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Making promises fit West Virginia revenues

Just two years ago, West Virginia taxpayers were on the hook for a whopping $10.3 billion in the projected cost of funding health insurance benefits for retired state employees.

The generosity of politicians meant state taxpayers led the nation — by a mile — in these "other post employment benefits" with a burden of over $5,600 per resident.

That $10 billion unfunded liability meant $10 billion would not be available to fund highway construction and maintenance, or the building of new schools and prisons.

Legislators took action by placing limits on taxpayer subsidies of state retiree health insurance premiums and ended this retirement benefit for anyone hired

after June 1, 2010. We shall see how long that lasts.

Nonetheless, the two moves over two years sliced the other post-employment benefits money pit down to a manageable $3.8 billion, dropping West Virginia from No. 1 in this debt to having the 11th best funded program, the Daily Mail's Jared Hunt reported.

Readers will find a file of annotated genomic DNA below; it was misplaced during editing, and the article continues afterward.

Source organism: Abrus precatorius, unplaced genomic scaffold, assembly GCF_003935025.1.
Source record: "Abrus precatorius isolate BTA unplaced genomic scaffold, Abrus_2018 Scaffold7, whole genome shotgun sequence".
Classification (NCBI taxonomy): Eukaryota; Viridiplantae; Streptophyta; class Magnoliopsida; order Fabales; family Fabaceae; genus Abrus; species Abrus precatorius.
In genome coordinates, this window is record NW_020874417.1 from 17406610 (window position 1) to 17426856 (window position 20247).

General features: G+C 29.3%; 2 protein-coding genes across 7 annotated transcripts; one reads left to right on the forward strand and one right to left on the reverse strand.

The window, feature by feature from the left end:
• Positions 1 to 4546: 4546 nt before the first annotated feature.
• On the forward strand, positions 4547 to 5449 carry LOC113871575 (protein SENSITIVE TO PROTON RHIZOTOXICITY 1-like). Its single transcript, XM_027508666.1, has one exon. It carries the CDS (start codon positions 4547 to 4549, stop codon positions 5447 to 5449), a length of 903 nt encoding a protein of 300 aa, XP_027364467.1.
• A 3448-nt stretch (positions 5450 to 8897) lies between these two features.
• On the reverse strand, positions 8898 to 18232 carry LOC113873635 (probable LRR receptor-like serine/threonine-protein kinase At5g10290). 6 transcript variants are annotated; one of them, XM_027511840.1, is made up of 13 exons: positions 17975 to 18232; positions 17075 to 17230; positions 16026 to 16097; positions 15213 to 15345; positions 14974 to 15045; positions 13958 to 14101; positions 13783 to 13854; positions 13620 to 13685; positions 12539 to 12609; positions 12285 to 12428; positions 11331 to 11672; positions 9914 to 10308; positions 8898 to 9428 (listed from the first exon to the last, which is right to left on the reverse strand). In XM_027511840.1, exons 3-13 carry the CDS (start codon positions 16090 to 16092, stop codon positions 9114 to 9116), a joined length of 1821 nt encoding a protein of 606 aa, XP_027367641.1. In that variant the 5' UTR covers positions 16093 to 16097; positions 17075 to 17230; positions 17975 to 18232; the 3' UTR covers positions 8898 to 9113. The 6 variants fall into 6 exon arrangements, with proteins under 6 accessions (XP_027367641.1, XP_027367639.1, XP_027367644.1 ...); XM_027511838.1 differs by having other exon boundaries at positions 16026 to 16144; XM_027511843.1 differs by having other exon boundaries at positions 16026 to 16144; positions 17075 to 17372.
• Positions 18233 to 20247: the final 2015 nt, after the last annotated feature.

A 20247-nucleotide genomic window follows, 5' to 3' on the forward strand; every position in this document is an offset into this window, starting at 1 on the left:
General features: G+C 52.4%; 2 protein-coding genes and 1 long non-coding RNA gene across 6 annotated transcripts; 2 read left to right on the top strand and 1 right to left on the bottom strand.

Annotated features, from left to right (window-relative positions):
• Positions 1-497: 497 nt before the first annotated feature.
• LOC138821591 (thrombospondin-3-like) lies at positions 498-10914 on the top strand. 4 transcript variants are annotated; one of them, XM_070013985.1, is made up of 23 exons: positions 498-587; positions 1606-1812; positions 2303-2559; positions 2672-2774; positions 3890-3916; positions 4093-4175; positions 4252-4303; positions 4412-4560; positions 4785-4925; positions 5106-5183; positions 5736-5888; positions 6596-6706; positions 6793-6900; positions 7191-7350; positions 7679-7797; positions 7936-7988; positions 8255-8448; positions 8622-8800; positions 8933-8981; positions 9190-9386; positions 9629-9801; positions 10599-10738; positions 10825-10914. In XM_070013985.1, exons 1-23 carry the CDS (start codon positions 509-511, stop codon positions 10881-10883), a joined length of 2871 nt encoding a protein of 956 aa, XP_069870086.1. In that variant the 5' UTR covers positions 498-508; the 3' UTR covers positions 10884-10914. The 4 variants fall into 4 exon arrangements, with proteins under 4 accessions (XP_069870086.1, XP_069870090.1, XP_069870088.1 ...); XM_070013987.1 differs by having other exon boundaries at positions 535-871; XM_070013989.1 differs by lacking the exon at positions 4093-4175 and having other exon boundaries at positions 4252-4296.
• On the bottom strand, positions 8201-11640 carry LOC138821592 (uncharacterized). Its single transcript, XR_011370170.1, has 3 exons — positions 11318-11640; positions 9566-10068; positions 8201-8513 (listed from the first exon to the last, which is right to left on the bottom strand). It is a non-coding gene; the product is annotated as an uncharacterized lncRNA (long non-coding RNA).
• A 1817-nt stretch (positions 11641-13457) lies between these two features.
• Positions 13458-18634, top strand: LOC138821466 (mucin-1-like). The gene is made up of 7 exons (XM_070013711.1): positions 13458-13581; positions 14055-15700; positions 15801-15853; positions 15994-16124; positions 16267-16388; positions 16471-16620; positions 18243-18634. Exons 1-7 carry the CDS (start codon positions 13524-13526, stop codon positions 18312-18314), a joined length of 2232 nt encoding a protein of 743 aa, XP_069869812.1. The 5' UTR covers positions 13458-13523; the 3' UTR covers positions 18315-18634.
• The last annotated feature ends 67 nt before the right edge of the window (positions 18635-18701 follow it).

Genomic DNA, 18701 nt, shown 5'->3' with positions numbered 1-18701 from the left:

Wall Street is noticing. Standard and Poor's issued a report on the other post employment benefits liabilities of all 50 states and found the national total fell by $16 billion in the last three years.

But West Virginia, which represents 1 percent of the total liabilities, accounted for 20 percent of the net drop in liabilities among the 50 states.

The importance of this remaining $3.8 billion in unfunded liabilities for retiree health benefits is that the debt holds down the state's credit rating. In June, Fitch Ratings confirmed that the state's general obligation bonds are rated at AA+, which is good, but still not triple-A.

While the state's credit-worthiness is bolstered by its solid rainy day funds and the ability of its governor to cut spending when the economy dictates it, nevertheless unfunded liabilities in the state's pension and retiree health funds are a drag on its rating.

Still, the state is reducing this unfunded debt.

Bravo to Gov. Earl Ray Tomblin and the Legislature for addressing an unsexy issue that had the potential for alienating a very important voting bloc: state employees.

Taxpayers should be wary of any and all efforts to backslide.


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